CandySwipe Letter Spat: Game Association Investigating Candy Crush Saga Trademark

February 21, 2014 Updated: July 18, 2015

The developer of Candy Crush Saga, King.com, is under investigation by the International Game Developers Association (IDGA) amid allegations from Albert Ransom, who runs Runsome Apps, that King copied his game CandySwipe.

The U.S. Trademark Office last month approved King’s trademarks for “candy” and “saga,” which means that games like CandySwipe and other apps are in trouble. The developers of the games will have to remove references to “candy” and “saga,” CNET reported.

But the IDGA says that King’s trademark is problematic.

“While we understand and respect the appropriate exercise of Trademark rights, King’s overreaching filing in its application for the Trademark for its game ‘Candy Crush Saga,’ and its predatory efforts to apply that mark to each separate word contained in that name, are in opposition to the values of openness and cooperation we support industry wide, and directly contradict the statement King’s CEO, Riccardo Zacconi, made on January 27th,” Kate Edwards, IDGA’s executive director, said in a statement.

About a week ago, Ransom penned a letter to King.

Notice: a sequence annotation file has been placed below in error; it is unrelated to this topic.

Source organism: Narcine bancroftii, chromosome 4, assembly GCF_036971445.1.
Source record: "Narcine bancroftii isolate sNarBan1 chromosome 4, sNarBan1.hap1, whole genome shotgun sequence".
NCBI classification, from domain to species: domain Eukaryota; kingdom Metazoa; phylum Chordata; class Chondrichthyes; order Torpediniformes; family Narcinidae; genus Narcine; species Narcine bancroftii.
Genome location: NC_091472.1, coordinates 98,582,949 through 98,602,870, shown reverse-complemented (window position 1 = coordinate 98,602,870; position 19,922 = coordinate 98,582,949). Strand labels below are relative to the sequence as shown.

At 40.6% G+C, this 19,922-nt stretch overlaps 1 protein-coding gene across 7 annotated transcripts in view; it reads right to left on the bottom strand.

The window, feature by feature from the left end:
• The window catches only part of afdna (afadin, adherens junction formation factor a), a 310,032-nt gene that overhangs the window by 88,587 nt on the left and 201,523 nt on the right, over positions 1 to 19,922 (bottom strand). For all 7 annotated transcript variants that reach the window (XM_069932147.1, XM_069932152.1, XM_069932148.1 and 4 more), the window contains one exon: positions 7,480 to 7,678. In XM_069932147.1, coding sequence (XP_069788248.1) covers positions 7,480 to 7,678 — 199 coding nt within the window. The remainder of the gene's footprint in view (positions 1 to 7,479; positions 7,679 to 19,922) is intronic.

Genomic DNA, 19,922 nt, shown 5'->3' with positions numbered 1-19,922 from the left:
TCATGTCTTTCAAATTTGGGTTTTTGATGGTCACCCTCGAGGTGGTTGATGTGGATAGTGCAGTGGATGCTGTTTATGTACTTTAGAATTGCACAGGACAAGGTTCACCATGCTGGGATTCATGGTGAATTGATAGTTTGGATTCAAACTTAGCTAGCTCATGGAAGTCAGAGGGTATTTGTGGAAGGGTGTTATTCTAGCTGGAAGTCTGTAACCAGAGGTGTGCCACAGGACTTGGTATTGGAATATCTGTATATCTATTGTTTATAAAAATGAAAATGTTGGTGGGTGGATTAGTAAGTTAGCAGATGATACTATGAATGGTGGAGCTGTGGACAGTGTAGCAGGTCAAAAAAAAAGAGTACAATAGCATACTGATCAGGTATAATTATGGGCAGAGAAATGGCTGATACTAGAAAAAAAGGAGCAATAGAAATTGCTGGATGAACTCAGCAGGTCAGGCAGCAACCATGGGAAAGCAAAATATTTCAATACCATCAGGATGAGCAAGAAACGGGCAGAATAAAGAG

He wrote: “I have spent over three years working on this game as an independent app developer. I learned how to code on my own after my mother passed and CandySwipe was my first and most successful game; it’s my livelihood, and you are now attempting to take that away from me.”

“You have taken away the possibility of CandySwipe blossoming into what it has the potential of becoming. I have been quiet, not to exploit the situation, hoping that both sides could agree on a peaceful resolution. However, your move to buy a trademark for the sole purpose of getting away with infringing on the CandySwipe trademark and goodwill just sickens me.”

King responded by directing people to its open letter.

“Like any responsible company, we take appropriate steps to protect our IP, including our look-and-feel and trademarks. Our goals are simple: to ensure that our employees’ hard work is not simply copied elsewhere, that we avoid player confusion and that the integrity of our brands remains.”

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